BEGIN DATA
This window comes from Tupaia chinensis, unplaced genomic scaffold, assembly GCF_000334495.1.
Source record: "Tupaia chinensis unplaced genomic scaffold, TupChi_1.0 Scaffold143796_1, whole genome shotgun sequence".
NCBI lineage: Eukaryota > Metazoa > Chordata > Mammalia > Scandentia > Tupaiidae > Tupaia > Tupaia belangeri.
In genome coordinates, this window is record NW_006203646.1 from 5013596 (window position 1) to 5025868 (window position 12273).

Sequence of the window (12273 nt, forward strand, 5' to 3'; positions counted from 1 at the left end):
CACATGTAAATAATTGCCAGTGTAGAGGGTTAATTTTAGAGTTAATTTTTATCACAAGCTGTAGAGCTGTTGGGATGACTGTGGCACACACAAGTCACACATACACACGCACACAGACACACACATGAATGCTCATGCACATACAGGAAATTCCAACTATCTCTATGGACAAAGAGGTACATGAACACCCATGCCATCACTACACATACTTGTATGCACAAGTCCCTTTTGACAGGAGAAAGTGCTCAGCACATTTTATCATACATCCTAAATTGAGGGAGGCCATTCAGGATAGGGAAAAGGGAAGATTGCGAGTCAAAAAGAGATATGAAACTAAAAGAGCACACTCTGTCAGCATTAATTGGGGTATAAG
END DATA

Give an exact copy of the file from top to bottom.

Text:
This window comes from Tupaia chinensis, unplaced genomic scaffold, assembly GCF_000334495.1.
Source record: "Tupaia chinensis unplaced genomic scaffold, TupChi_1.0 Scaffold143796_1, whole genome shotgun sequence".
NCBI lineage: Eukaryota > Metazoa > Chordata > Mammalia > Scandentia > Tupaiidae > Tupaia > Tupaia belangeri.
In genome coordinates, this window is record NW_006203646.1 from 5013596 (window position 1) to 5025868 (window position 12273).

Sequence of the window (12273 nt, forward strand, 5' to 3'; positions counted from 1 at the left end):
CACATGTAAATAATTGCCAGTGTAGAGGGTTAATTTTAGAGTTAATTTTTATCACAAGCTGTAGAGCTGTTGGGATGACTGTGGCACACACAAGTCACACATACACACGCACACAGACACACACATGAATGCTCATGCACATACAGGAAATTCCAACTATCTCTATGGACAAAGAGGTACATGAACACCCATGCCATCACTACACATACTTGTATGCACAAGTCCCTTTTGACAGGAGAAAGTGCTCAGCACATTTTATCATACATCCTAAATTGAGGGAGGCCATTCAGGATAGGGAAAAGGGAAGATTGCGAGTCAAAAAGAGATATGAAACTAAAAGAGCACACTCTGTCAGCATTAATTGGGGTATAAG